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Let’s get this out of the way right off the top. Yes, Miss Pixie’s Backroom Palace is the storeroom of the fantastic Miss Pixie’s ”furnishings & whatnot” shop on 14th Street where you stand an even chance of finding a classic antique fainting sofa or funky mid-century coffee table or random garden gnome. But this is a storeroom after an entire team of fairy godmothers have gotten their hands on it. Now more underground cabaret club than holding area for homeless Queen Anne chairs, the creative minds behind Ganymede Arts have turned what some would see as lemons into a perfect lemon-drop martini.
Would you want to pull up one of the dozens of mismatched chairs or benches to see, for example, a production of King Lear at the Backroom Palace? Probably not. (Well, okay… maybe.) But After the Garden: Edith Beale Live at Reno Sweeney is not King Lear. It’s a unique little cocktail that’s equal parts drag show and cabaret, comic monologue and — and this is where it will take you completely off guard — a bit of a tragedy.
It’s Queen Lear.
After the Garden is not a completely fictional invention. For one week in 1978 Edith Beale (as in the ”Little Edie” Bouvier Beale many have met through the documentary film Grey Gardens or the Broadway show of the same name) performed at the Reno Sweeney nightclub in New York City. She was booked as something of a curiosity, an entertaining though not necessarily talented woman capable of filling the room based solely on her own peculiar fame.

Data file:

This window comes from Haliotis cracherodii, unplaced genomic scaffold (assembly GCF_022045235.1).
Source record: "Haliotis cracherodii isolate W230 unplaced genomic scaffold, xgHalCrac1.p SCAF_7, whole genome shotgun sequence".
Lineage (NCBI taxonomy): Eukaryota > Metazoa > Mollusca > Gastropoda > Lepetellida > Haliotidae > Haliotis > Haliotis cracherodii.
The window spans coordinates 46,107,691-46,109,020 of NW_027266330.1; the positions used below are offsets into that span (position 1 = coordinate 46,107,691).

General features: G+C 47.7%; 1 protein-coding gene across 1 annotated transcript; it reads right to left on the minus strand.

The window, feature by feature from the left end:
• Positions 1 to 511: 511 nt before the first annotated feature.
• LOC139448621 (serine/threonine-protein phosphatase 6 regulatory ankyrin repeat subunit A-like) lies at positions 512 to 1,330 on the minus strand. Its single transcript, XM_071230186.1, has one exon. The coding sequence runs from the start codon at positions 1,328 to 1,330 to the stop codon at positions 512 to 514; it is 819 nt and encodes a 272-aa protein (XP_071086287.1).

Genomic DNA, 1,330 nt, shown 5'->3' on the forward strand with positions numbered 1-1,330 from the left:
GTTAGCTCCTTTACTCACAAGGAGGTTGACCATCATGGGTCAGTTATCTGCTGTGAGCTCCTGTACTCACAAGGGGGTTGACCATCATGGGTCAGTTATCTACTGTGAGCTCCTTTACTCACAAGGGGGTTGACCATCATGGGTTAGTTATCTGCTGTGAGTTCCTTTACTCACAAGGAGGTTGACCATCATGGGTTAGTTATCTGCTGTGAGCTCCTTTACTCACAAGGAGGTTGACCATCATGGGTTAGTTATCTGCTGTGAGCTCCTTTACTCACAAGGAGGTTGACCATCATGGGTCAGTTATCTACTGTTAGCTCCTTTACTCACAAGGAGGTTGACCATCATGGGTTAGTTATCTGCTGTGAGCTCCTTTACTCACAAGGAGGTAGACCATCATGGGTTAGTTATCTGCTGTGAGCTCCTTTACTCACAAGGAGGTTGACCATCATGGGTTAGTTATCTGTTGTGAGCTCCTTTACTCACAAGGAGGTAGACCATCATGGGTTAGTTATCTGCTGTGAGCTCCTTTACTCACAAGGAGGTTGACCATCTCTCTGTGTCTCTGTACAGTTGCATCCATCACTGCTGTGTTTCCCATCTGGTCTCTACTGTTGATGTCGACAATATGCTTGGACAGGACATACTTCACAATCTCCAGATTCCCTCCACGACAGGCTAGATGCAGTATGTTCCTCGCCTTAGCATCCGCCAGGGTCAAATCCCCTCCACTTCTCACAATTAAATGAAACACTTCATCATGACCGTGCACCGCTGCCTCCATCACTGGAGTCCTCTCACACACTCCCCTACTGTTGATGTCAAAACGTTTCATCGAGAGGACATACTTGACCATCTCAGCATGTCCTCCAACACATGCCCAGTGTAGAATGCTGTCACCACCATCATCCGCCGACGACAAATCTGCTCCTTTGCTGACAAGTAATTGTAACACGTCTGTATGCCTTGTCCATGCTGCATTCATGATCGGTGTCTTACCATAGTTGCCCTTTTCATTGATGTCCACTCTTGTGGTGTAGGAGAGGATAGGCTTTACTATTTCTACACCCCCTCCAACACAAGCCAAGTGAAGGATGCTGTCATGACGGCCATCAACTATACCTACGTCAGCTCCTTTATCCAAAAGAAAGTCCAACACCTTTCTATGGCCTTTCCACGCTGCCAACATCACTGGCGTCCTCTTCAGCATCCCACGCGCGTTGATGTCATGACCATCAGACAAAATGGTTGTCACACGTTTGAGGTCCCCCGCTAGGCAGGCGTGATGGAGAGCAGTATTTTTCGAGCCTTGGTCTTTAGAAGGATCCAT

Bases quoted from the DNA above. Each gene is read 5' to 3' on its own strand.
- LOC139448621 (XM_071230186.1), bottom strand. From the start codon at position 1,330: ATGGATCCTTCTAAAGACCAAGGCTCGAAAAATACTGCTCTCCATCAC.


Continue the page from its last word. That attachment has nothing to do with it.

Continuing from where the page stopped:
Writer Gerald Duval, who was Edie’s manager and producer for the Reno Sweeney shows, has mixed things that Beale actually said during her performances with created dialogue intended to give the character more shape and the play a bit more history. It’s a clever, almost freeform approach that perfectly suits the single performer format. (A quick aside: there are other performers involved in After the Garden but the show and story is wholly and entirely Beale’s.)
True to the cabaret style, Beale (Jeffrey Johnson) sings a bit, engages the audience in meandering trips down memory lane, and even arranges a hotel reservation from the stage. If you are completely unfamiliar with Edith Beale or her story, you’d do well to take your own advance stroll before heading to the Backroom Palace. To not do so (and we’re not talking slavish research here, simply a few Google hits) is to fail to see how spot-on Johnson’s performance as Beale truly is. From his makeshift evening gown to his question-mark posture, Johnson is not engaged in mere imitation. He is attempting to bring Edith Beale back to life.
Worse than failing to recognize the hard work that Johnson has put into the role, those who do not know the documentary or the musical risk seeing the enigmatic and utterly uninhibited Beale only as some sort of drunken drag cartoon. (Michael Korie, the lyricist for Broadway’s Grey Gardens, told the PBS program Independent Lens that when he first watched the documentary, he saw a Tennessee Williams-meets-John Waters production.)
After the Garden is a party and Johnson’s Beale is the life of that party. The show is funny and candid and full of brilliant comedic writing.
But there is also a full-bodied sadness here. To tell the story of Edith Bouvier Beale, Ganymede Arts is not just pouring endless rounds of brightly colored cocktails. They are telling a story of loss and betrayal and failed hopes. Or, perhaps more accurately, delayed hopes.
After all, Beale is — deservedly — still filling the seats at Reno Sweeney.